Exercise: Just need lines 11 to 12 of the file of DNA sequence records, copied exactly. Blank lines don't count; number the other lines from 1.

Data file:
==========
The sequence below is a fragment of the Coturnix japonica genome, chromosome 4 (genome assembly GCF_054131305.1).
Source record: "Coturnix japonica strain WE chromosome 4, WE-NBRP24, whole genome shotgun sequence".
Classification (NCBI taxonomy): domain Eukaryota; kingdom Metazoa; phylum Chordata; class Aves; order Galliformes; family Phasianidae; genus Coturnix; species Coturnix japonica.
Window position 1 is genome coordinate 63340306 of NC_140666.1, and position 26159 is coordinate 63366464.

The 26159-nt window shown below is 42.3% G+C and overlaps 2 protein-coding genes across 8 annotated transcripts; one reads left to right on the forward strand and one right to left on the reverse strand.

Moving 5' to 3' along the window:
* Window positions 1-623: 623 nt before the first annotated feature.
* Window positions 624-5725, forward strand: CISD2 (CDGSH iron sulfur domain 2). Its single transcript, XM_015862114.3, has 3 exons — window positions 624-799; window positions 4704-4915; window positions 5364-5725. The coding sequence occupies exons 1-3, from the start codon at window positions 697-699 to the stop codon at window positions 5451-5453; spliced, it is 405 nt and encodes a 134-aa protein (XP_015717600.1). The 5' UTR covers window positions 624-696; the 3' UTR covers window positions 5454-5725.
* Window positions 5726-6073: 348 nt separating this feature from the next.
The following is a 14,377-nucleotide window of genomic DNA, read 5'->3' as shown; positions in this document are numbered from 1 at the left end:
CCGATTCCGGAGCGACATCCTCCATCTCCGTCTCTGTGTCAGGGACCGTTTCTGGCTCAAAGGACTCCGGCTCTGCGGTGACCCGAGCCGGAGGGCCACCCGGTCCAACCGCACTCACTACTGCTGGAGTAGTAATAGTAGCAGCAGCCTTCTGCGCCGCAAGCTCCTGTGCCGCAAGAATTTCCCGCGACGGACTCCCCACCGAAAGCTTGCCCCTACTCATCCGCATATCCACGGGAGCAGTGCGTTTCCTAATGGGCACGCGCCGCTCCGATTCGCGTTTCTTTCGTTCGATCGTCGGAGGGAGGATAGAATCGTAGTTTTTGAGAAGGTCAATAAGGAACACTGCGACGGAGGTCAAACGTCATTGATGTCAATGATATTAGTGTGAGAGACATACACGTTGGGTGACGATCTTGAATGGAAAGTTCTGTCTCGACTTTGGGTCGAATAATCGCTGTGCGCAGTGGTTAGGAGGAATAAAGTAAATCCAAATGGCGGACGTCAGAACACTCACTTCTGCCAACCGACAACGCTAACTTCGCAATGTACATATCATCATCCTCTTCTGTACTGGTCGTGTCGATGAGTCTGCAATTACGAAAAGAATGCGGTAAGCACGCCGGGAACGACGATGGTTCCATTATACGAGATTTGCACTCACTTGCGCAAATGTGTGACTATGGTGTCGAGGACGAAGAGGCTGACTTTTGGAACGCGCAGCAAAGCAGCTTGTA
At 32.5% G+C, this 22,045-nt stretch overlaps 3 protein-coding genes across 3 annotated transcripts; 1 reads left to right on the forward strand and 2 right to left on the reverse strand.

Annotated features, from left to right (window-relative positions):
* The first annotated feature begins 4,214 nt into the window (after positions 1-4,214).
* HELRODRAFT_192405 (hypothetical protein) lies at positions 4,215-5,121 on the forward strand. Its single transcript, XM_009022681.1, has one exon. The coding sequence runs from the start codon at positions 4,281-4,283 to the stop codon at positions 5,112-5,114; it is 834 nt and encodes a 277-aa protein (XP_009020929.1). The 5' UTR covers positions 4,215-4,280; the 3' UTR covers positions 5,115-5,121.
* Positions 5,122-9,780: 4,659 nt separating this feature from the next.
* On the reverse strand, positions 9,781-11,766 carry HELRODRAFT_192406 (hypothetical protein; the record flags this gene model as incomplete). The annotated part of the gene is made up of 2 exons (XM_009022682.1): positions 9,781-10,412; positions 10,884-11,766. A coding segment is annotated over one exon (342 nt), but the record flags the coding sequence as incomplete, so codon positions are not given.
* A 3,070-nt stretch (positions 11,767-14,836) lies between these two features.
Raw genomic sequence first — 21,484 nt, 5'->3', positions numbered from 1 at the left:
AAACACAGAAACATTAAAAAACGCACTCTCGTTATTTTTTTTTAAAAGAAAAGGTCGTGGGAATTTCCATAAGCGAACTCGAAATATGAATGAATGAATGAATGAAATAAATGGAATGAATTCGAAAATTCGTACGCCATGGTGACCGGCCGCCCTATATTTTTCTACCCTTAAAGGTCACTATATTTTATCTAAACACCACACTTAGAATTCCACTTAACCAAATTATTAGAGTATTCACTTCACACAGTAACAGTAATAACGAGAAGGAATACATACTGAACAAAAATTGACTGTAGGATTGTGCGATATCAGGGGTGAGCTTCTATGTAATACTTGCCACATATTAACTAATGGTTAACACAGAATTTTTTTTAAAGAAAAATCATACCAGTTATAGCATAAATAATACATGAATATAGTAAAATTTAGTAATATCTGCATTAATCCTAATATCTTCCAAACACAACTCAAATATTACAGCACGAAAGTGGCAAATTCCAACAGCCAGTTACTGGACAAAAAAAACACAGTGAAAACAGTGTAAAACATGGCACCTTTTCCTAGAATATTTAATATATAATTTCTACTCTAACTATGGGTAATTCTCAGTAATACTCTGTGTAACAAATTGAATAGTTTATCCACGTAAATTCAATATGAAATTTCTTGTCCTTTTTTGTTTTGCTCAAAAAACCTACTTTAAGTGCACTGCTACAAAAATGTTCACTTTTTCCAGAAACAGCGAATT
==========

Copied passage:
CCGATTCCGGAGCGACATCCTCCATCTCCGTCTCTGTGTCAGGGACCGTTTCTGGCTCAAAGGACTCCGGCTCTGCGGTGACCCGAGCCGGAGGGCCACCCGGTCCAACCGCACTCACTACTGCTGGAGTAGTAATAGTAGCAGCAGCCTTCTGCGCCGCAAGCTCCTGTGCCGCAAGAATTTCCCGCGACGGACTCCCCACCGAAAGCTTGCCCCTACTCATCCGCATATCCACGGGAGCAGTGCGTTTCCTAATGGGCACGCGCCGCTCCGATTCGCGTTTCTTTCGTTCGATCGTCGGAGGGAGGATAGAATCGTAGTTTTTGAGAAGGTCAATAAGGAACACTGCGACGGAGGTCAAACGTCATTGATGTCAATGATATTAGTGTGAGAGACATACACGTTGGGTGACGATCTTGAATGGAAAGTTCTGTCTCGACTTTGGGTCGAATAATCGCTGTGCGCAGTGGTTAGGAGGAATAAAGTAAATCCAAATGGCGGACGTCAGAACACTCACTTCTGCCAACCGACAACGCTAACTTCGCAATGTACATATCATCATCCTCTTCTGTACTGGTCGTGTCGATGAGTCTGCAATTACGAAAAGAATGCGGTAAGCACGCCGGGAACGACGATGGTTCCATTATACGAGATTTGCACTCACTTGCGCAAATGTGTGACTATGGTGTCGAGGACGAAGAGGCTGACTTTTGGAACGCGCAGCAAAGCAGCTTGTA
At 32.5% G+C, this 22,045-nt stretch overlaps 3 protein-coding genes across 3 annotated transcripts; 1 reads left to right on the forward strand and 2 right to left on the reverse strand.